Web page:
Like the Norcross bill introduced in the House of Representatives last year (see https://atforum.com/2021/12/norcross-bill-modernize-methadone-treatment/) the Markey-Paul bill to allow pharmacy dispensing of methadone (see https://atforum.com/2022/02/bill-pharmacy-dispensing-methadone-senate/) was not endorsed by the American Association for the Treatment of Opioid Dependence (AATOD), because of the reduced role for opioid treatment program (OTP) prescribers.
Asked for a comment when the Norcross bill was introduced, Mark Parrino, AATOD president, told AT Forum that “In general, our Association supports a number of elements in Congressman Norcross’s bill,” adding that this “support is seen through our recently released policy paper.”
AATOD has advised the Congressman’s staff that a number of the proposed reforms have either been implemented by the Drug Enforcement Administration and SAMHSA or are in the process of being implemented, said Mr. Parrino.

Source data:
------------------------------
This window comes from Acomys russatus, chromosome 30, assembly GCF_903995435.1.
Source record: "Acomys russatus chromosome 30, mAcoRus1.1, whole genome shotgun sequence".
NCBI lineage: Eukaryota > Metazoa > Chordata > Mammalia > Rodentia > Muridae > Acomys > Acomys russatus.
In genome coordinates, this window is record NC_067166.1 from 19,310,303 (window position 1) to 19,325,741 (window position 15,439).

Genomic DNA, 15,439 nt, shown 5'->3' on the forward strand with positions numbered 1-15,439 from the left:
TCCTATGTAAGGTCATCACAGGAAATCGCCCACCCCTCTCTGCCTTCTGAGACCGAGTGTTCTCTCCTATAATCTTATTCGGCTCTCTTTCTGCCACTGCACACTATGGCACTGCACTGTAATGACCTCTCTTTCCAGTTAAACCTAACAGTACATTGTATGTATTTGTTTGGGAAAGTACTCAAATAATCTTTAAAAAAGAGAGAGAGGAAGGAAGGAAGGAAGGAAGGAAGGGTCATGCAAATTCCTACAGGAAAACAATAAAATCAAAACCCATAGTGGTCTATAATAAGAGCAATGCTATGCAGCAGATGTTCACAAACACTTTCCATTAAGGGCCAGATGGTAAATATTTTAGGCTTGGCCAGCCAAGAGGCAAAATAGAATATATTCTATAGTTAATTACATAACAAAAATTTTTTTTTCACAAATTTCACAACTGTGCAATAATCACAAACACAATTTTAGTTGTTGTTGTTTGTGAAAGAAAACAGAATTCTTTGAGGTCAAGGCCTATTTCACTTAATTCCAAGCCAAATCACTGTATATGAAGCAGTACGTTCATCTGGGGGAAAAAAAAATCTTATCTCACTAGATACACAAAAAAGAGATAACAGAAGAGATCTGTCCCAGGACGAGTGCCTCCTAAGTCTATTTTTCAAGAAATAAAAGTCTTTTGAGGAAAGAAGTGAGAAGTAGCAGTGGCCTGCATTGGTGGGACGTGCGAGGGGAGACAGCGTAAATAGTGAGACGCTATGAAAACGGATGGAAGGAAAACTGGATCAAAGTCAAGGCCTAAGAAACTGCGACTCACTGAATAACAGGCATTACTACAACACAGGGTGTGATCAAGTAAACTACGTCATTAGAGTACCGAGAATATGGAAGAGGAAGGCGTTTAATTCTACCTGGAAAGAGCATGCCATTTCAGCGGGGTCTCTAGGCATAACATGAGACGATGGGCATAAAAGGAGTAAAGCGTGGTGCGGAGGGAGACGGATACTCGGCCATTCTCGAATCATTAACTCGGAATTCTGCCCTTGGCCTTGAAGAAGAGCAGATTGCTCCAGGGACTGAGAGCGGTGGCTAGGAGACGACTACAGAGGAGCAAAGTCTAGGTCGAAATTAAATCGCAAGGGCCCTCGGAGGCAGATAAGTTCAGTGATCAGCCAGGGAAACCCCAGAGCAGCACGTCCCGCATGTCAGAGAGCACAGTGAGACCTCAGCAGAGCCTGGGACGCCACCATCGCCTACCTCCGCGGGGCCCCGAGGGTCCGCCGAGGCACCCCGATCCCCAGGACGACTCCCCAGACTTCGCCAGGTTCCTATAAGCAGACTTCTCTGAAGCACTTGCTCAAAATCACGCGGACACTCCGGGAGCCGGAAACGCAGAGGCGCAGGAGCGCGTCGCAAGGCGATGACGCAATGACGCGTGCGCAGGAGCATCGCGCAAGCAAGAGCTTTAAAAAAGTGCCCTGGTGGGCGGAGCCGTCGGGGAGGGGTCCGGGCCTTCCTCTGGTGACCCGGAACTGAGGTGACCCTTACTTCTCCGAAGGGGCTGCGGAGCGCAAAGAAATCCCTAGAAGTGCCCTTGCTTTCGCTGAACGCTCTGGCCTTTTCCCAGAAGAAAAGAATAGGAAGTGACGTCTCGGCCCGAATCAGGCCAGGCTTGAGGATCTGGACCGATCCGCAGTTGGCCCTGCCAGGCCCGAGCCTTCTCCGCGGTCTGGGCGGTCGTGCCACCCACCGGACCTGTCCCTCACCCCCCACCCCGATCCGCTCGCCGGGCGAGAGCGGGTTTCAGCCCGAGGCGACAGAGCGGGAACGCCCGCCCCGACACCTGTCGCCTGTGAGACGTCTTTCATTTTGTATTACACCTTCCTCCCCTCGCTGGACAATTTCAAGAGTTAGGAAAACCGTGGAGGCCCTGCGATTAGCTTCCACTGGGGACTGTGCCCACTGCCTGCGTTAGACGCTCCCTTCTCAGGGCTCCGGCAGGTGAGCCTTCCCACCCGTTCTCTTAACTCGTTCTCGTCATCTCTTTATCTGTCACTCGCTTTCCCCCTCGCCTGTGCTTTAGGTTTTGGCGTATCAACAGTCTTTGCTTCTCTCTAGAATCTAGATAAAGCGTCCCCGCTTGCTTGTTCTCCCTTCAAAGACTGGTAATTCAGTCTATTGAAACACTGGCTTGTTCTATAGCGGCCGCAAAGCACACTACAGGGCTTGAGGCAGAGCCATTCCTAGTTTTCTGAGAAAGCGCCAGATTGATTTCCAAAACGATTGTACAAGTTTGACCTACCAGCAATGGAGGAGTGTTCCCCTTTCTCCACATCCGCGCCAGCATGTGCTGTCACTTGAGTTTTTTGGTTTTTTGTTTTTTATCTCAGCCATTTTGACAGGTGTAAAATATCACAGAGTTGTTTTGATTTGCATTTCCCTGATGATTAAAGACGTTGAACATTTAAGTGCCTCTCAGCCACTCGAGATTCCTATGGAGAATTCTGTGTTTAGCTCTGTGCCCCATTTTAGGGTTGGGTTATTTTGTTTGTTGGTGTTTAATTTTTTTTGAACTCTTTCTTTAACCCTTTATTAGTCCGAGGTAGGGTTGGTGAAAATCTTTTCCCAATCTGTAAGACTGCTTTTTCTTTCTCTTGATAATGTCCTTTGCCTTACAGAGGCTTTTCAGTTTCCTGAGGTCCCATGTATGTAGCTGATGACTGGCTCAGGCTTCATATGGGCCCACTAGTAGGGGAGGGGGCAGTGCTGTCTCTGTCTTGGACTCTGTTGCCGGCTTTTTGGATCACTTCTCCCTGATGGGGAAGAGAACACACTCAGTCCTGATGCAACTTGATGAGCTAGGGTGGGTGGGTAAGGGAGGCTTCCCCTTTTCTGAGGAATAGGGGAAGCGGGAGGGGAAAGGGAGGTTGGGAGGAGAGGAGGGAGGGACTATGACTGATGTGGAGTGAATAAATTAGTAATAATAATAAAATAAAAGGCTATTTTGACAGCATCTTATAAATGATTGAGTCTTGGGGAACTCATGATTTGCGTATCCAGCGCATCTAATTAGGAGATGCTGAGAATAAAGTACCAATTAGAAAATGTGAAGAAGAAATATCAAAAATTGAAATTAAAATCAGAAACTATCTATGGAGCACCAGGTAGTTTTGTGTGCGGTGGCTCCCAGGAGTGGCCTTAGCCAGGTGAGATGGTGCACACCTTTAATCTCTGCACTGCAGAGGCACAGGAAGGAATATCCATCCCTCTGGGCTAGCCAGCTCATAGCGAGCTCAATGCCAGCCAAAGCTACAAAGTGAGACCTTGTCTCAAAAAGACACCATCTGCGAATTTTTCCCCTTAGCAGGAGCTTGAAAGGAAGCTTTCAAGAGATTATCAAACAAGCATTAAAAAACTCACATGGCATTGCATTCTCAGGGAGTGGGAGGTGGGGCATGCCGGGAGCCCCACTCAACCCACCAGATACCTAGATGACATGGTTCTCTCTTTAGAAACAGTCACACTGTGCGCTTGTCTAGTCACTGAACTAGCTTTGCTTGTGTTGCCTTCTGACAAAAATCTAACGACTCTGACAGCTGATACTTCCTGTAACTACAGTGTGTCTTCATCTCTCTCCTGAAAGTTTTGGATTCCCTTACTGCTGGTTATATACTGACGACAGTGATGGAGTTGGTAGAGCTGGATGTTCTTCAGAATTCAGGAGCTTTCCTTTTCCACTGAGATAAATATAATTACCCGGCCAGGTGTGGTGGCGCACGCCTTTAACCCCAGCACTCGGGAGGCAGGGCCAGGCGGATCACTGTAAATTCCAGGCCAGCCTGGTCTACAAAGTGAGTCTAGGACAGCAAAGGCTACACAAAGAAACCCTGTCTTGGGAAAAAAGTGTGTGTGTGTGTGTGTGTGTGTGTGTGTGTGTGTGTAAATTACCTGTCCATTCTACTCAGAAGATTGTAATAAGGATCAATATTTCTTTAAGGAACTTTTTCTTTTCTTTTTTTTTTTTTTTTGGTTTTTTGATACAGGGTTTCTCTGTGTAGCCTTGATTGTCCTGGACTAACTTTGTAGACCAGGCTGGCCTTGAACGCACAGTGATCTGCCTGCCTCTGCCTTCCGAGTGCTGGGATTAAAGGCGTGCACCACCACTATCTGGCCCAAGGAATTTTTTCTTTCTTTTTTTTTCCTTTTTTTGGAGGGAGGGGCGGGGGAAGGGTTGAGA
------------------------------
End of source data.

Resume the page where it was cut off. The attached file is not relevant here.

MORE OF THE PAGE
However, AATOD does not support “physician prescribing of methadone to treat opioid use disorder so that such prescriptions can be filled by pharmacies,” said Mr. Parrino. “This is consistent with our Association’s ongoing recommendations.”
And it’s helpful to remember that methadone overdoses – mainly associated with pain prescriptions and always by non-OTPs – almost put methadone treatment for OUD out of business. “We are reminded of the five national methadone mortality reports, which were published between 2003 and 2010,” recalled Mr. Parrino. “All of these reports concluded that methadone mortality was the direct result of physicians in private practice prescribing methadone to treat pain and distribute it through pharmacy channels.”
With the current shifting opioid use epidemic, driven primarily by illicit fentanyl use, AATOD has “learned that treating such patients is very challenging in order to achieve stability in treatment,” said Mr. Parrino. “This requires a nuanced appreciation of how to treat opioid use disorder, especially when dealing with the combined challenge of methamphetamine/stimulant use.”
And there are great concerns about treatment being viewed as “medication only without the appropriate clinical support,” said Mr. Parrino. “In our judgment, treating opioid use disorder goes well beyond the prescribing of medication,” he said.
And none of this should be a surprise, coming from AATOD, which has steadfastly held to the principle of comprehensive treatment. “Once again, we have been consistent in promulgating such evidence-based policies from our inception,” said Mr. Parrino.